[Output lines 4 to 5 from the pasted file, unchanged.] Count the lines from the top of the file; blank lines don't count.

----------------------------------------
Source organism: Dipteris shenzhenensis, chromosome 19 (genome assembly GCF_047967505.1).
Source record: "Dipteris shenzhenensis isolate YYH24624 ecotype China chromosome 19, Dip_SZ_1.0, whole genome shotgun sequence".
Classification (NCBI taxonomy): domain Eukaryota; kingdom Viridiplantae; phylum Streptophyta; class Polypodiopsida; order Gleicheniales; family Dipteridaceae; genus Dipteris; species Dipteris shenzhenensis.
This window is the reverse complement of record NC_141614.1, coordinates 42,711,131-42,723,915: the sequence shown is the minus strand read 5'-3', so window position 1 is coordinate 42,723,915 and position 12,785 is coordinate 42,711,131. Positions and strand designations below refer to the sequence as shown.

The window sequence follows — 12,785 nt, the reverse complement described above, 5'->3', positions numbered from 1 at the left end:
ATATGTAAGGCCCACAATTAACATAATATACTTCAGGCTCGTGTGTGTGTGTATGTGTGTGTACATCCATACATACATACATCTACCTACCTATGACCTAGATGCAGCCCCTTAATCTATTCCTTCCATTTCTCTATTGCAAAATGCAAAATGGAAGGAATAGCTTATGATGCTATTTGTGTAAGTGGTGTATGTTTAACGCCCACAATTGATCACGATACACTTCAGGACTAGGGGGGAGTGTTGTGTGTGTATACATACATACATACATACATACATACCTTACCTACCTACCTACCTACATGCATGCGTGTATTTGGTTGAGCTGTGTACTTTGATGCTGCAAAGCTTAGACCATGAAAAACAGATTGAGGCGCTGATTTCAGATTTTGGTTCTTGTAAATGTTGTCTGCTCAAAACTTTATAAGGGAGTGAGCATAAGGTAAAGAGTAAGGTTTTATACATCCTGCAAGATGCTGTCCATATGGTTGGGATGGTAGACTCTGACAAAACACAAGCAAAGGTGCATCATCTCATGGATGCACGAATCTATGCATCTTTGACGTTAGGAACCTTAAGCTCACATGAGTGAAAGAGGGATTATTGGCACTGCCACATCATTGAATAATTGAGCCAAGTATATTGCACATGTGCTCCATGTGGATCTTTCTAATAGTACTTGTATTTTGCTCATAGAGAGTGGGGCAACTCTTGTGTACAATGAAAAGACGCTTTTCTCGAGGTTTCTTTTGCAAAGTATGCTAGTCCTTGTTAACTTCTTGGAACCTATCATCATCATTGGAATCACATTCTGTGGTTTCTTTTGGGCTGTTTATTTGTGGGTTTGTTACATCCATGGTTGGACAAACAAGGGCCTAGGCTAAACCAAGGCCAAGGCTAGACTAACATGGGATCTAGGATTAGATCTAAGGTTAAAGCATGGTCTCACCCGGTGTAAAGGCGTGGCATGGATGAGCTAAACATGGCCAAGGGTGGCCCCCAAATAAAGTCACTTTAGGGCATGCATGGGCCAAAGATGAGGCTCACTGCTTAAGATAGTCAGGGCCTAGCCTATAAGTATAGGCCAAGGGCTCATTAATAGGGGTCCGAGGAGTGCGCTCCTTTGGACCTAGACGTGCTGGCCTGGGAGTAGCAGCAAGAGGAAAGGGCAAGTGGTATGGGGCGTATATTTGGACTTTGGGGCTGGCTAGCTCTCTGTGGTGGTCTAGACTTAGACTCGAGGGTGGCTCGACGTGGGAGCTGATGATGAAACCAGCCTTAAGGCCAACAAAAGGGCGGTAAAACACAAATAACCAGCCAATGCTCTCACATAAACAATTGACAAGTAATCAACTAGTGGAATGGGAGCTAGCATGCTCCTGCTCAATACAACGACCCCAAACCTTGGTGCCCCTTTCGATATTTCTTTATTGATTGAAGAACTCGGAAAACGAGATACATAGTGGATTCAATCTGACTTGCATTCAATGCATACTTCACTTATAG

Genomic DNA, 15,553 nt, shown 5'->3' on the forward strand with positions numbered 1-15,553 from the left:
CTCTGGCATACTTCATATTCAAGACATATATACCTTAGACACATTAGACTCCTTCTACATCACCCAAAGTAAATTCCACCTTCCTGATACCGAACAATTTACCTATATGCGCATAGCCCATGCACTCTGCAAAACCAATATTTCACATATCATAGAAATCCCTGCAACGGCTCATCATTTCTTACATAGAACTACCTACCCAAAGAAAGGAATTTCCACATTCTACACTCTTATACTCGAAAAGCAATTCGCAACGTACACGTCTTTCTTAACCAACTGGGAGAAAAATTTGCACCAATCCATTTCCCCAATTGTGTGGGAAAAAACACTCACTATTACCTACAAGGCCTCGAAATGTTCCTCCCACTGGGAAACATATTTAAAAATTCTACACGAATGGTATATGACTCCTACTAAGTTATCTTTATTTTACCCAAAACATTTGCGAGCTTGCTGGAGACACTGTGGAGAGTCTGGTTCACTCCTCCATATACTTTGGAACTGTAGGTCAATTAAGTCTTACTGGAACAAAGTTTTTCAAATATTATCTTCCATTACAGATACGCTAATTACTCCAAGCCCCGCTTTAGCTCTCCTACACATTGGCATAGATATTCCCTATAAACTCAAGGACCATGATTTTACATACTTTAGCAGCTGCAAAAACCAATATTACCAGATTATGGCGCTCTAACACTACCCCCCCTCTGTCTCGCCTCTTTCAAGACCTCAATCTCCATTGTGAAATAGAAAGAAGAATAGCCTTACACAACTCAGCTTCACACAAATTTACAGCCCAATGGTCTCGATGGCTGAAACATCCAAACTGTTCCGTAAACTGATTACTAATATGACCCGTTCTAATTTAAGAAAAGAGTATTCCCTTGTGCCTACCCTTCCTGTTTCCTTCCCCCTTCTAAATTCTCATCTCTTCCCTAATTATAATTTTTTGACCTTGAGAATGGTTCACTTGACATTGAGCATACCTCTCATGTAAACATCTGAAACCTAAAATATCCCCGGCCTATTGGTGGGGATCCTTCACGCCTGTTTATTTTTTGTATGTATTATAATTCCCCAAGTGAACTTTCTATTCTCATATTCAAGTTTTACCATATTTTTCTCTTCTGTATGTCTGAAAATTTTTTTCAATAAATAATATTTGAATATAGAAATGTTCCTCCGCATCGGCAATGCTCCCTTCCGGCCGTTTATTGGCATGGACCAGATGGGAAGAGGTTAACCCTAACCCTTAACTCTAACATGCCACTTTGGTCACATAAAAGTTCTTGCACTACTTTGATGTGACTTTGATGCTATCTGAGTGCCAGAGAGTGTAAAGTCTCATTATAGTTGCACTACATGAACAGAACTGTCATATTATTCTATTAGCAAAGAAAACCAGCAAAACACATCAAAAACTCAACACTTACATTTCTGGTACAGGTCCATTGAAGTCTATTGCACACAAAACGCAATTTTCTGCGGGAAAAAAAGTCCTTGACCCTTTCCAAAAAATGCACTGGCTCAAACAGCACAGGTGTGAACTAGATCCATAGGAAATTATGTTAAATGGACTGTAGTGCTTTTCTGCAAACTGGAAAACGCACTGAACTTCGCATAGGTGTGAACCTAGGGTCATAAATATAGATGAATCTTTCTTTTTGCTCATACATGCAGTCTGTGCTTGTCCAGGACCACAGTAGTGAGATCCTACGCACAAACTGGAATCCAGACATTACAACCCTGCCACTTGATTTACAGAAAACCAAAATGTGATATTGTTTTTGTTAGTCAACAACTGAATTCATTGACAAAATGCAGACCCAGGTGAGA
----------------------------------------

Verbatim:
This window is the reverse complement of record NC_141614.1, coordinates 42,711,131-42,723,915: the sequence shown is the minus strand read 5'-3', so window position 1 is coordinate 42,723,915 and position 12,785 is coordinate 42,711,131. Positions and strand designations below refer to the sequence as shown.

The window sequence follows — 12,785 nt, the reverse complement described above, 5'->3', positions numbered from 1 at the left end: